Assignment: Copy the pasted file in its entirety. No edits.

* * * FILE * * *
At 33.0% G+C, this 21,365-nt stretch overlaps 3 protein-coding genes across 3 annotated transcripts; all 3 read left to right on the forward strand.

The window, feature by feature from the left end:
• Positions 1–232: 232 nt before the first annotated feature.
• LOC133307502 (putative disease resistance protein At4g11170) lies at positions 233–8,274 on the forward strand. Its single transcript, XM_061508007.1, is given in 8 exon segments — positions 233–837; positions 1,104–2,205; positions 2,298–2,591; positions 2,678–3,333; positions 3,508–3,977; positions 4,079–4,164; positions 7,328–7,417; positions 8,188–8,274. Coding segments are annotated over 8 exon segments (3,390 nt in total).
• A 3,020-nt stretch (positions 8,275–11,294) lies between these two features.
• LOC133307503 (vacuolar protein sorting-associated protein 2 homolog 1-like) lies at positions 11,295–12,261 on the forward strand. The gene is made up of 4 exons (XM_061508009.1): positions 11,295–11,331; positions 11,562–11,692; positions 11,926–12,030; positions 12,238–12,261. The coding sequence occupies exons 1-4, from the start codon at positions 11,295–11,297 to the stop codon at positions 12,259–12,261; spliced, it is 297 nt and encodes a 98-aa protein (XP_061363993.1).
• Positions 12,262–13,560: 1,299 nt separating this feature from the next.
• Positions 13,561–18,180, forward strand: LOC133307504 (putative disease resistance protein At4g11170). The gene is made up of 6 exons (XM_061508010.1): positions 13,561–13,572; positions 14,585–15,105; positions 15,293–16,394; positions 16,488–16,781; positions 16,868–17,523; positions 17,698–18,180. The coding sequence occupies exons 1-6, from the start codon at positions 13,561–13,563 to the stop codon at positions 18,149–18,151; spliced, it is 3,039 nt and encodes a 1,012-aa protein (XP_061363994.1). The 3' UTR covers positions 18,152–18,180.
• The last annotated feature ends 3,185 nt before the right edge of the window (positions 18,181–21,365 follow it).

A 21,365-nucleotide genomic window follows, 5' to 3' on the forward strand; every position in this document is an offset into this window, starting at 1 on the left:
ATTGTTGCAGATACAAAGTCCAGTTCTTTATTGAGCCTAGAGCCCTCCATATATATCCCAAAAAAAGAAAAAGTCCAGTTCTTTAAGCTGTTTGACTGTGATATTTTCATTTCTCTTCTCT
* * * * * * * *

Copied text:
At 33.0% G+C, this 21,365-nt stretch overlaps 3 protein-coding genes across 3 annotated transcripts; all 3 read left to right on the forward strand.

The window, feature by feature from the left end:
• Positions 1–232: 232 nt before the first annotated feature.
• LOC133307502 (putative disease resistance protein At4g11170) lies at positions 233–8,274 on the forward strand. Its single transcript, XM_061508007.1, is given in 8 exon segments — positions 233–837; positions 1,104–2,205; positions 2,298–2,591; positions 2,678–3,333; positions 3,508–3,977; positions 4,079–4,164; positions 7,328–7,417; positions 8,188–8,274. Coding segments are annotated over 8 exon segments (3,390 nt in total).
• A 3,020-nt stretch (positions 8,275–11,294) lies between these two features.
• LOC133307503 (vacuolar protein sorting-associated protein 2 homolog 1-like) lies at positions 11,295–12,261 on the forward strand. The gene is made up of 4 exons (XM_061508009.1): positions 11,295–11,331; positions 11,562–11,692; positions 11,926–12,030; positions 12,238–12,261. The coding sequence occupies exons 1-4, from the start codon at positions 11,295–11,297 to the stop codon at positions 12,259–12,261; spliced, it is 297 nt and encodes a 98-aa protein (XP_061363993.1).
• Positions 12,262–13,560: 1,299 nt separating this feature from the next.
• Positions 13,561–18,180, forward strand: LOC133307504 (putative disease resistance protein At4g11170). The gene is made up of 6 exons (XM_061508010.1): positions 13,561–13,572; positions 14,585–15,105; positions 15,293–16,394; positions 16,488–16,781; positions 16,868–17,523; positions 17,698–18,180. The coding sequence occupies exons 1-6, from the start codon at positions 13,561–13,563 to the stop codon at positions 18,149–18,151; spliced, it is 3,039 nt and encodes a 1,012-aa protein (XP_061363994.1). The 3' UTR covers positions 18,152–18,180.
• The last annotated feature ends 3,185 nt before the right edge of the window (positions 18,181–21,365 follow it).

A 21,365-nucleotide genomic window follows, 5' to 3' on the forward strand; every position in this document is an offset into this window, starting at 1 on the left:
ATTGTTGCAGATACAAAGTCCAGTTCTTTATTGAGCCTAGAGCCCTCCATATATATCCCAAAAAAAGAAAAAGTCCAGTTCTTTAAGCTGTTTGACTGTGATATTTTCATTTCTCTTCTCT